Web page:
Monday, December 18, 2023

I've got a feeling this year's for me and you

Just one week to go before the big day!  Seven more sleeps till Christmas!

I'm gonna make this a bit of a holiday season catch-all post.  I actually have quite a bit I want to blurt out before the year is done.  Maybe.  If I have the mental endurance to get it all down.  Here goes... may recognize the source of the words in this post's title...the Pogues' classic holiday tune "Fairytale of New York."  I can't let the year pass without acknowledging the loss of a great soul just a few weeks back, the inimitable Shane MacGowan.

Image snagged from the Belfast Telegraph

Shane (I don't really think he'd mind my calling him Shane) was a poet extraordinaire, a brilliant observer of the human condition, and a man who owned his voice like no one else.

"Fairytale of New York" is one of the most beautiful of all Christmas songs and honestly maybe of ALL songs.  You don't hear it as much these days due to its inclusion of a homophobic slur.  And I really do get that; it's kind of grating to my lib ears every time I hear it.  And...well, I'm not even going to put a video of the song here because I'm afraid it'll offend someone.

I do recall reading a response from MacGowan about the controversy brought on by the line where he said something along the lines of "she's not a good person" (referring to the female character in the song who says the word).  (Note also that I haven't paused to find that source again, so I think I'm paraphrasing pretty accurately but may also be doing so incompletely.)

EDIT: Kelvin's comments (and link) below encouraged me to do a little digging to see if there is a "MacGowan-approved" edited version of the tune.  I haven't found that to be the case, BUT I did find the more complete quote (or a similar one) that I paraphrased above and though it was worth sharing (from HERE for one):

“The word was used by the character because it fitted with the way she would speak and with her character. She is not supposed to be a nice person, or even a wholesome person. She is a woman of a certain generation at a certain time in history, and she is down on her luck and desperate. Her dialogue is as accurate as I could make it, but she is not intended to offend! She is just supposed to be an authentic character and not all characters in songs and stories are angels or even decent and respectable. Sometimes characters in songs and stories have to be evil or nasty in order to tell the story effectively.”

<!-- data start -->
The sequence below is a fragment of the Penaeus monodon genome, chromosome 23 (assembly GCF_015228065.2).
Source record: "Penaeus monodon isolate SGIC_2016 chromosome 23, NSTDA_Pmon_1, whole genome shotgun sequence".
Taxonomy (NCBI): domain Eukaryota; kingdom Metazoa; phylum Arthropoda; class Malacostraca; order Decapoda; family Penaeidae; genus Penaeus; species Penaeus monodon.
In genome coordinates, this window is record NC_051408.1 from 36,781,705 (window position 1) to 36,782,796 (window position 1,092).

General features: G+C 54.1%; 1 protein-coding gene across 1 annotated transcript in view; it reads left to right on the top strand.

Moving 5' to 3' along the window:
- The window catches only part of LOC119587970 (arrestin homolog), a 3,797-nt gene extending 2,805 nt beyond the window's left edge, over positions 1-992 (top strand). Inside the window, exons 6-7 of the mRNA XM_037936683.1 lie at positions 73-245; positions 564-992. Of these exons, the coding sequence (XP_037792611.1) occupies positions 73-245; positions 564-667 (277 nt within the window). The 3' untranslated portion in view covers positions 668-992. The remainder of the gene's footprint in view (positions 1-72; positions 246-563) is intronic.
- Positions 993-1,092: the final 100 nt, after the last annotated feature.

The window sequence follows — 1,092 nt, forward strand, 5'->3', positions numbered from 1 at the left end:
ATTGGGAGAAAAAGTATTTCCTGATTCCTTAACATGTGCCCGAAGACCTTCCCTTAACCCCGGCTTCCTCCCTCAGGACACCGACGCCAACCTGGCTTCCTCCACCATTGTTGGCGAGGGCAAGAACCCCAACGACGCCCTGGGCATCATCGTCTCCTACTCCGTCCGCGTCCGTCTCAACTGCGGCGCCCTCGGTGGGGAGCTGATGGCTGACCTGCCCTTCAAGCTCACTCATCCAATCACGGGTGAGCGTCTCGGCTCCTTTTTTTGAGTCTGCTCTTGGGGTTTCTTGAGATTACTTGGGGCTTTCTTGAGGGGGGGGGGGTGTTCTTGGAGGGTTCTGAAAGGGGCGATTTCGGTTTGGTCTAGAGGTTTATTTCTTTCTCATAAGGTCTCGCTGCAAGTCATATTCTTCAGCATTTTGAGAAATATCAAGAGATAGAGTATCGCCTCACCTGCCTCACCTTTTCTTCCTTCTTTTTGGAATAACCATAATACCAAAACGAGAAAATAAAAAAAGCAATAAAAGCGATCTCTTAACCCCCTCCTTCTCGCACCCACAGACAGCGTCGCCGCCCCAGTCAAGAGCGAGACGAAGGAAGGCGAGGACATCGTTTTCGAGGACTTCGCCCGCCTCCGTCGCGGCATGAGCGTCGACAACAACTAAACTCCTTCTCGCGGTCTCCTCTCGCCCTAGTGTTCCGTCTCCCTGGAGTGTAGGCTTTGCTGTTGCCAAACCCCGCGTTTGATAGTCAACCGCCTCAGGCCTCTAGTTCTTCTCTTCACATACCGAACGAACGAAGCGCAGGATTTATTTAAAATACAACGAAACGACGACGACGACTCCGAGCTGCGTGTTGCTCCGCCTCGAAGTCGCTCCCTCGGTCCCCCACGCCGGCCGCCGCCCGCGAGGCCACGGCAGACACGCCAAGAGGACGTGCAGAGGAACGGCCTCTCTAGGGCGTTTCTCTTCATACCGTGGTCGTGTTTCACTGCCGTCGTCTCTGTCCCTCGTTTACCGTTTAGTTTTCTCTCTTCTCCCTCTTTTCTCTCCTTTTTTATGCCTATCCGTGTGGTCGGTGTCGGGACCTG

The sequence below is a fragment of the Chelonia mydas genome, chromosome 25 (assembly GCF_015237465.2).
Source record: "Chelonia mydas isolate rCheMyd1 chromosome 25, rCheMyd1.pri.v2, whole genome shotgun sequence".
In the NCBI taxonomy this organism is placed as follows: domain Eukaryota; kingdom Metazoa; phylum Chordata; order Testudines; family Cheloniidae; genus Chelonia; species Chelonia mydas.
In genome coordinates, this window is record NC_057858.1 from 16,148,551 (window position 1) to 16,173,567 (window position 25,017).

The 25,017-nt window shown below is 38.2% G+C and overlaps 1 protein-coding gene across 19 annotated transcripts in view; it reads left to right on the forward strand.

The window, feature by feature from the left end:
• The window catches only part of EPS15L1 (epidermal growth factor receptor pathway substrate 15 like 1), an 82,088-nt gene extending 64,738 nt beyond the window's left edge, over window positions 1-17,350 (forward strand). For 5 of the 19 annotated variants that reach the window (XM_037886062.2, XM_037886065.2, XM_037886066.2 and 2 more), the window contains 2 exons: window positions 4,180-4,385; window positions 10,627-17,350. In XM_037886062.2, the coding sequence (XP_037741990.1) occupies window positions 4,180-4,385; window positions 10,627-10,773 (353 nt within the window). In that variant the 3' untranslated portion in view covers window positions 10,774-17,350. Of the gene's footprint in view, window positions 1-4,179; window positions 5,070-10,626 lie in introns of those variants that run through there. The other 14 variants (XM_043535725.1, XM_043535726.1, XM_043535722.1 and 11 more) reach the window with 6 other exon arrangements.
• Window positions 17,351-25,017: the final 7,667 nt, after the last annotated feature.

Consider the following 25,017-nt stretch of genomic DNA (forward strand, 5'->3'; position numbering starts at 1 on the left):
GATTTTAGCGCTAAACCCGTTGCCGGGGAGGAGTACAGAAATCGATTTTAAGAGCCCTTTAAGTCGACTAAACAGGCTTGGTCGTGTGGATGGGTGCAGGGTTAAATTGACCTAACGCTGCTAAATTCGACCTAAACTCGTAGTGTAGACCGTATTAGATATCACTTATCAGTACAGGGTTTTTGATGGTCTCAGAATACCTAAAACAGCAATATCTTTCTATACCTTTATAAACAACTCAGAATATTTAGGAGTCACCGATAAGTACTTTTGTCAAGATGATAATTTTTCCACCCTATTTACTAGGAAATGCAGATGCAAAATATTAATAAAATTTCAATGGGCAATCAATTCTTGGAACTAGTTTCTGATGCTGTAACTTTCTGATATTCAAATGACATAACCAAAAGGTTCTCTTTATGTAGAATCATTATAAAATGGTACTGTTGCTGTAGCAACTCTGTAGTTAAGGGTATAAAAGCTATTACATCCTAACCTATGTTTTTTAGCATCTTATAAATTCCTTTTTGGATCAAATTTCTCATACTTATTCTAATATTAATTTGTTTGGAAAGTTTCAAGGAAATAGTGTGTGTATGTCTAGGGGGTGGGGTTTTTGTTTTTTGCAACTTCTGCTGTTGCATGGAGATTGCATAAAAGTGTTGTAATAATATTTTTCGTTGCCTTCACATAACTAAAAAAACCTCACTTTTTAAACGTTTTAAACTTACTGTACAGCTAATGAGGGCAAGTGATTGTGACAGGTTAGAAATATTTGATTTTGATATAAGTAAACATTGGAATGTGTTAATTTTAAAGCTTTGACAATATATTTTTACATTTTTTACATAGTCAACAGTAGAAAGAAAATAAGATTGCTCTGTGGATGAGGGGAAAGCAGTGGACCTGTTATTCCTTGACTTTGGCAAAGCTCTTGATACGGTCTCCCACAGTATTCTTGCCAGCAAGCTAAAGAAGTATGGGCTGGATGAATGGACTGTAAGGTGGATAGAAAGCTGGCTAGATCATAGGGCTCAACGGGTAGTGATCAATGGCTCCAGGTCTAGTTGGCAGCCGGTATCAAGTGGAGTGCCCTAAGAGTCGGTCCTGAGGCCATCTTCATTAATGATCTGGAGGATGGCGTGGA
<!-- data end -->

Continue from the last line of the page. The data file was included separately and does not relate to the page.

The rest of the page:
I've come to think that this approach actually gets to the heart of the song's beauty, and indeed, the heart of what is so poetic about a lot of MacGowan's music.  He saw the flaws of humans and still told their stories with love and a recognition that we all have souls and dreams.  That's a perspective we could use more of.

He will be missed.

So what else is going on for Christmas?  Well, I just want to remind anyone reading this that they can go HERE to pick up a free holiday adventure about Santa's Elves fighting holiday abominations and trying to save Baby New Year.  So that's cool.  It was also written by me, so there's the caveat.
Reflecting on the various gaming items I've put out into the world, I think "In Bleakest Midwinter" has probably held up as one of the most useful and generally accessible.  In 2024, I hope to revisit it, "updating" as necessary and potentially altering the rules used/implied to fit in more with the system I'd like to adopt as a sort of "house system" for Monstrous Matters, a variation on the approach I started with my own fantasy heartbreaker way back when, and which will be connected to both 5E and OSR gaming.  Right now, I'm pretty drawn to the idea of a house system for the blog as one way of connecting the various threads I inevitably follow on here, no matter how much I try to focus on one thing.  So...we'll see how long it takes before this intention goes the same way as all the others...!